Twitter can be a fun place to hang out and exchange witty banter, snarky remarks, and, of course, much discourse about what we’re cooking and baking.
I believe I was following an exchange between Abby and Jamie when I casually remarked that I would love to bake with them. One tweet led to another and before anyone knew it, #baketogether was born.
We turned to our undeniably fearless leader Abby to come up with the recipe we’d put our two cents into. Nothing too laborious, lest it frighten away the newbie bakers. Of course, Abby wisely selected her Chocolate Truffle Tart, a gorgeous little confection, perfect as is, but willing to welcome all kinds of changes and tweaks with open arms.
Thrilled and excited to begin, my brain then reminded me that there are only two of us in this household, and one of us doesn’t want to eat dessert. But, since we were to be whiling away Memorial Day weekend at our friend Joey’s beach house, I decided I’d make the tart there.
Other than bringing the 9 inch tart ring and chocolate with me, Joey made sure we had everything we needed, since I provided him with a detailed shopping list. And, lucky for me, another of Joey’s weekend guests LOVES to bake. Great for me, too, since we could gab while making the tart.
Oh..note to self: never ask anyone what their mix-in of choice might be. Because if you ask four people, you’ll get six answers ranging from ‘don’t make anything special for me, because you know I won’t eat it’ to ‘ewww, that doesn’t sound good’. Just make whatever you’re going to make and even the picky ones will eat it. Like the one in this household who doesn’t eat dessert. Ahem.
So, what did I do? Not too much, since I was gun shy with this group. I added hazelnuts and cinnamon to the crust and replaced the recipe’s rum with Frangelico (I have a heavy hand) to the ganache and the mascarpone topping. I toyed with the idea of adding a layer of caramel between the crust and the ganache. I vocalized a desire to make a hazelnut brittle to break into shards for adorning and extra crunch. Neither came to be, since lounging on the chaise by the pool seemed to have a bigger hold on me than I thought.
Hazelnuts gave the crust a lovely mild nutty, crunch while the cinnamon added an additional savory sweetness, not to mention a delightful perfume in the kitchen while the crust baked. Even the buff-est guys hanging out in the house couldn’t resist following the baking crust’s scent into the kitchen to take a peek.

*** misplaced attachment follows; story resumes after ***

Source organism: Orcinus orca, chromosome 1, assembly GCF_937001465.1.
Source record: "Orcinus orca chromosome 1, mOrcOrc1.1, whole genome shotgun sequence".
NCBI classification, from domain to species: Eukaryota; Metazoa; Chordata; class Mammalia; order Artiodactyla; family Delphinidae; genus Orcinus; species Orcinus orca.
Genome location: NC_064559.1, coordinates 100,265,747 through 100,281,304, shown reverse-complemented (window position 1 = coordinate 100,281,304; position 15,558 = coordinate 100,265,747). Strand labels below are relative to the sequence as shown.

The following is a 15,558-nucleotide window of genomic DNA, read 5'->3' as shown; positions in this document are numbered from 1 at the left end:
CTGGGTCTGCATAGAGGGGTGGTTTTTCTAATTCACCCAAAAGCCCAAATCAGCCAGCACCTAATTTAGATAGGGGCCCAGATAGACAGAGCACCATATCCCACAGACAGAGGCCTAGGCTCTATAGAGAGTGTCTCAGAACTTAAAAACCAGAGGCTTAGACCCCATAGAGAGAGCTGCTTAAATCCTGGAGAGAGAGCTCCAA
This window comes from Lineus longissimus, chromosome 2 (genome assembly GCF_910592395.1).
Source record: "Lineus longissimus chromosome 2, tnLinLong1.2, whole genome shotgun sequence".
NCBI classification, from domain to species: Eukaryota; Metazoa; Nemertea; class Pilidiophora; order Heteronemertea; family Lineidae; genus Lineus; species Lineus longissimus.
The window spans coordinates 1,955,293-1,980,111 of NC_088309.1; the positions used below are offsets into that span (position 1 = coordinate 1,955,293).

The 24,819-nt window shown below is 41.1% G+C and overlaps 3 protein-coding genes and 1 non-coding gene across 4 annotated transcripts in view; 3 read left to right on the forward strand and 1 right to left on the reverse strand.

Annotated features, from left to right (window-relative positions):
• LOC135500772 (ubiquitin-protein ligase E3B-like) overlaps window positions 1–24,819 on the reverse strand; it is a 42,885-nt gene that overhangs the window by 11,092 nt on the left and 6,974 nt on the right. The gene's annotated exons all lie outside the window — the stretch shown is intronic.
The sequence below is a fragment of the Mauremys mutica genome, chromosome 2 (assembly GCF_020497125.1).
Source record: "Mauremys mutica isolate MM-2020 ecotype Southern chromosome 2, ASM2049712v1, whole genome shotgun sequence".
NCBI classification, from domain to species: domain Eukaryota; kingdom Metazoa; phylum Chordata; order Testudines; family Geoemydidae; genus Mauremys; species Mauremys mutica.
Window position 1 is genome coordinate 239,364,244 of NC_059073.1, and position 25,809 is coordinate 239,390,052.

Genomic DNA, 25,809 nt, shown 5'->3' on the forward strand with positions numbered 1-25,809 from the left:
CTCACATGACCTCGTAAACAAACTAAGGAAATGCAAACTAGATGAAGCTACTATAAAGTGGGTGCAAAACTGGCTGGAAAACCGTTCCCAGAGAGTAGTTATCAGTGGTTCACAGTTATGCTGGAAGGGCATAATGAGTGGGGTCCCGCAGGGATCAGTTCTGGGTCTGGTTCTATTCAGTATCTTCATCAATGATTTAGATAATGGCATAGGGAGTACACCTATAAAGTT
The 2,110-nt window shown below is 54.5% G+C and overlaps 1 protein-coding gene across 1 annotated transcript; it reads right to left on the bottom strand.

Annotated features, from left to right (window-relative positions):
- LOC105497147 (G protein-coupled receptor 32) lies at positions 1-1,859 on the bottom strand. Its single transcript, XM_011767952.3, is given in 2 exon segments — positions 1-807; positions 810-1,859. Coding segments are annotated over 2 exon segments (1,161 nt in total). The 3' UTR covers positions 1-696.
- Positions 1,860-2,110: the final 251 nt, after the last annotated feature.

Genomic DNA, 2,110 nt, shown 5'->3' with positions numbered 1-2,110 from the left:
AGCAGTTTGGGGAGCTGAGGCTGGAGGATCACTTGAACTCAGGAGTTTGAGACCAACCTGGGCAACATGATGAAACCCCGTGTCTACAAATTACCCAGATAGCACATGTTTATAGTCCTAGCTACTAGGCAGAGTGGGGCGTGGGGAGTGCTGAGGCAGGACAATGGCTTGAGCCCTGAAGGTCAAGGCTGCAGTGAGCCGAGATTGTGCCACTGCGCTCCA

The Frangelico gave the ganache the wonderful gianduja flavor I love so much. More Frangelico in the topping? Why not?
The results? Well, Joey decided his understated cake knife and cake pedestal were the perfect accompaniments to this lovely dessert.
Chocolate Hazelnut Truffle Tart
Makes 1 tart or 12 servings
For the crust:
- 1 cup or 4.5 oz graham cracker crumbs
- 1/3 cup coarsely chopped hazelnuts
- 1 Tbsp dark brown sugar
- 4.5 Tbsps melted butter
For the filling:
- 12 oz bittersweet chocolate, chopped
- 2 oz. (4 Tbsps) unsalted butter, cut into 4 pieces
- 2 Tbsps Frangelico
- 1 cup half and half
- 1/2 tsp pure vanilla extract
- Pinch fine sea salt
For the topping:
- 1 package (8 ounces) mascarpone cheese
- 3/4 cup heavy cream
- 1/4 cup sugar
- 2 Tbsps Frangelico
- (Optional) Chopped Hazelnuts
To make the crust:
Heat the oven to 375°F and have ready a 9-inch fluted tart pan with removable bottom.
1. In a small bowl, stir together the cookie crumbs, chopped hazelnuts and brown sugar until well blended. Drizzle the melted butter over the crumbs and mix and smear the crumbs and butter until well blended and evenly moist. Dump the mixture into the prepared pan and press evenly onto the bottom with a straight-sided, flat-based metal measuring cup to create an even 90º angle straight side. Bake until fragrant and slightly darker brown, 10 to12 minutes and set on a rack to cool.